I’ve been following health and fitness news for many years now. One topic that has always puzzled me is the Obesity Paradox. To get us all up to speed, I asked Poe AI to explain the term.
The obesity paradox is a term used to describe the observation that, in some populations, individuals who are overweight or obese actually have better health outcomes than those who are of normal weight. This phenomenon has been observed in a number of chronic diseases, including heart failure, chronic kidney disease, and type 2 diabetes.
The paradoxical finding is that individuals who are overweight or obese have a lower risk of mortality compared to those who are of normal weight, despite the fact that being overweight or obese is a known risk factor for developing these diseases in the first place. This finding is paradoxical because it appears to contradict the widely held belief that maintaining a healthy weight is essential for good health.
The obesity paradox has also been observed in the context of longevity, with some studies suggesting that individuals who are overweight or mildly obese may actually have a lower risk of mortality than those of normal or low weight. However, this relationship between weight and longevity is complex and may vary depending on a variety of factors, such as age, sex, and overall health status.
How could this ever be true? How is it possible that all the behaviors that we know to lead to poor chronic health not have negative consequences with regard to longevity?
It turns out there may be no Obesity Paradox after all. It may have been a measurement problem. The article Excess weight, obesity more deadly than previously believed states:
Excess weight or obesity boosts risk of death by anywhere from 22% to 91%—significantly more than previously believed—while the mortality risk of being slightly underweight has likely been overestimated, according to new CU Boulder research.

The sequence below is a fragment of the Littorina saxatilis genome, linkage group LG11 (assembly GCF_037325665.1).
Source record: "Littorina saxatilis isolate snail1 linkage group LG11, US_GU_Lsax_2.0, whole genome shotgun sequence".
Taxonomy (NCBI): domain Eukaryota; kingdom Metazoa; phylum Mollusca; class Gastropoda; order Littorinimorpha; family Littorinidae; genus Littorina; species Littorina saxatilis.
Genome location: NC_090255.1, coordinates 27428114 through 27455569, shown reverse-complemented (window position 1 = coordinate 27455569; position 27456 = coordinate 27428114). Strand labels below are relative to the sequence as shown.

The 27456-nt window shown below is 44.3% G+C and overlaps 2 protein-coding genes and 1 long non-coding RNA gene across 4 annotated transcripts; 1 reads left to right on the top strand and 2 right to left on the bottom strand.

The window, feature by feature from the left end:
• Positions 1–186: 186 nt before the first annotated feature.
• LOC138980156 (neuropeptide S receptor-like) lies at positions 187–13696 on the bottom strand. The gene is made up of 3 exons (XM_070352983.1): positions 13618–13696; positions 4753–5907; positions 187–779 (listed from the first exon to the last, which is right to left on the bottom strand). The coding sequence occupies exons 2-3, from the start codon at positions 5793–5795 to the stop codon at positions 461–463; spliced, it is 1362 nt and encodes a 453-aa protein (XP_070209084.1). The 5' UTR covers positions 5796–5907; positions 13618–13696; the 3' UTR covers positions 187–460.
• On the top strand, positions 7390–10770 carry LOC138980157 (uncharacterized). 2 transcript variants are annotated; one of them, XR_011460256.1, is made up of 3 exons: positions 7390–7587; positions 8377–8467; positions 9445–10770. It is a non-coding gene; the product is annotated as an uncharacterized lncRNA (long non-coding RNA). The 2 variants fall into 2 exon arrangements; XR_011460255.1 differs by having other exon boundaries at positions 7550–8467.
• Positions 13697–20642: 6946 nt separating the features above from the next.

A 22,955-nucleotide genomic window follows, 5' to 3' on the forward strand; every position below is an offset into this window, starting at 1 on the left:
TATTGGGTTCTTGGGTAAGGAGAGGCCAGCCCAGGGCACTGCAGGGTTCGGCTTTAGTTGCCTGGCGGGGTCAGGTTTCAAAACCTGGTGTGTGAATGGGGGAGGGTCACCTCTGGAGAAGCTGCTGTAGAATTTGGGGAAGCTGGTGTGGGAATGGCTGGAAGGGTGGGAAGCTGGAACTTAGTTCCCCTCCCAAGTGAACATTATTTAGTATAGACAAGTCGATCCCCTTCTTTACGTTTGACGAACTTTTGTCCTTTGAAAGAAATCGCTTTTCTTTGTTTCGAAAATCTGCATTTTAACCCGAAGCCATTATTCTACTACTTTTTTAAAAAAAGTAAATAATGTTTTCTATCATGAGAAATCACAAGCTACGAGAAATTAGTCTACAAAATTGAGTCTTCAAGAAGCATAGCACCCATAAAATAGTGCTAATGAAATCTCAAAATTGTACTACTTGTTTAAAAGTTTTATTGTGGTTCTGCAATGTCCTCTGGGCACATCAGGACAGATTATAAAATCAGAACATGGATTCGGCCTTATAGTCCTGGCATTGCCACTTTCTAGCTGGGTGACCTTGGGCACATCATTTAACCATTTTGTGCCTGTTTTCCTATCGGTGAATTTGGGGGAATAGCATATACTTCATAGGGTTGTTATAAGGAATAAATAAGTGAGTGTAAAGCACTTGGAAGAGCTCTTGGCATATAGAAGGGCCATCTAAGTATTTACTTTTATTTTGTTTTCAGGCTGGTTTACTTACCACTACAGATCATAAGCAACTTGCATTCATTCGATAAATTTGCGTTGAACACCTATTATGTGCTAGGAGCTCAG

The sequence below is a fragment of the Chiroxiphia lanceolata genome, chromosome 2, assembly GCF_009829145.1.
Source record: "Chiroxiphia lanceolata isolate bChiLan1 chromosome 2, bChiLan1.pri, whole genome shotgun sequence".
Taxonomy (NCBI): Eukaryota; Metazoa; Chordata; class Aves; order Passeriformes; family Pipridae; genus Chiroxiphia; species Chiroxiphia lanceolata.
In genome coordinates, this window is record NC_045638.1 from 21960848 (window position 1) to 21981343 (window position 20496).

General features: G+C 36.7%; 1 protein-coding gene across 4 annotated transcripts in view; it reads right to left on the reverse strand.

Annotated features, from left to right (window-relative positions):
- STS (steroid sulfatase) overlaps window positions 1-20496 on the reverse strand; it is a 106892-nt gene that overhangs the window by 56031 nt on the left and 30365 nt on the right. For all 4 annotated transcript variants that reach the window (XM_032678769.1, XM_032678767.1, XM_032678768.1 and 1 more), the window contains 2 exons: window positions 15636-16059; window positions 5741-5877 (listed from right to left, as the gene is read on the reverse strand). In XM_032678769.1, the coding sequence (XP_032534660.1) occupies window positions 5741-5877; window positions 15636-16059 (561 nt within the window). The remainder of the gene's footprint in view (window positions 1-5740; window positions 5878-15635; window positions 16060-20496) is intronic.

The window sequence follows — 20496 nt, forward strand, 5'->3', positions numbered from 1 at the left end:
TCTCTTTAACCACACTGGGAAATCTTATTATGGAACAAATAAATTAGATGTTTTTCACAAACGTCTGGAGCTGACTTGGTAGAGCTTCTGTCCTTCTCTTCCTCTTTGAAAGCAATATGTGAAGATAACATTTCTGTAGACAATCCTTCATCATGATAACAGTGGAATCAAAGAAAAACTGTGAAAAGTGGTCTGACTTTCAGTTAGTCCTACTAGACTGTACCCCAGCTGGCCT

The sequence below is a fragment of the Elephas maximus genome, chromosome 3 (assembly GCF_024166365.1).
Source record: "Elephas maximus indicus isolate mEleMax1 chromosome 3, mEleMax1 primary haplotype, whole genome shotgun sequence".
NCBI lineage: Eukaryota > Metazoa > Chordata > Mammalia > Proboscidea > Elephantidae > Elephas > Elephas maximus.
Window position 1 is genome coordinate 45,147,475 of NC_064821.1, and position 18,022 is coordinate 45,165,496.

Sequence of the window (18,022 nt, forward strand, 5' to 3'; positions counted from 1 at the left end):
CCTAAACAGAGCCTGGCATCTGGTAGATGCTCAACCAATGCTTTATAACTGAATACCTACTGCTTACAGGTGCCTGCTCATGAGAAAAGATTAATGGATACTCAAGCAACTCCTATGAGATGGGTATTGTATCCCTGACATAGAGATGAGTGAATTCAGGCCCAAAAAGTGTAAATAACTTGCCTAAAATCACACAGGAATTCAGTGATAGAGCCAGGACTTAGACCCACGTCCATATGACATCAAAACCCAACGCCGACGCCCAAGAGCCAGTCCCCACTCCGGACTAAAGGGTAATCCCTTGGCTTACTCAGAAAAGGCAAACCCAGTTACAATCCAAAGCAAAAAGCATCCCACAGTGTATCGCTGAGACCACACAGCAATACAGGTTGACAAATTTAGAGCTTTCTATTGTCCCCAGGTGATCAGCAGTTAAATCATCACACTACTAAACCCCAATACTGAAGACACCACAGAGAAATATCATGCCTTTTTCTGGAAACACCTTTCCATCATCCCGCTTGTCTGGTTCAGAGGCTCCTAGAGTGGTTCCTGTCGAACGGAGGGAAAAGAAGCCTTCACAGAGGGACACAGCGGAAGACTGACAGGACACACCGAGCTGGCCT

Why such a huge discrepancy?
He (Ryan Masters) discovered that a full 20% of the sample characterized as “healthy” weight had been in the overweight or obese category in the decade prior. When set apart, this group had a substantially worse health profile than those in the category whose weight had been stable.
Of course. When people that have been obese develop chronic health conditions such as diabetes or cancer, they often lose weight before they die. They die with a lower BMI.
Masters pointed out that a lifetime carrying excess weight can lead to illnesses that, paradoxically, lead to rapid weight loss. If BMI data is captured during this time, it can skew study results.
Those deaths are then not counted against the high BMI group. Not only did the high BMI group purge many of the sickest from their numbers, but those individuals got added to the low BMI group.
image created with stable-diffusion XL
Healthy at any size?
In the last decade, we have been hammered with the message that one can be healthy at any size. This was mostly based on the Obesity Paradox, which if this research holds up, appears to be a measurement problem.
When re-crunching the numbers without these biases, he found not a U-shape but a straight upward line, with those with low BMI (18.5–22.5) having the lowest mortality risk.
While previous research estimated 2 to 3% of U.S. adult deaths were due to high BMI, his study pegs the toll at eight times that.
What if there is no obesity paradox?
Read the article. Let me know your thoughts. Common sense and my own bias (22.9 BMI) lead me to believe it is correct.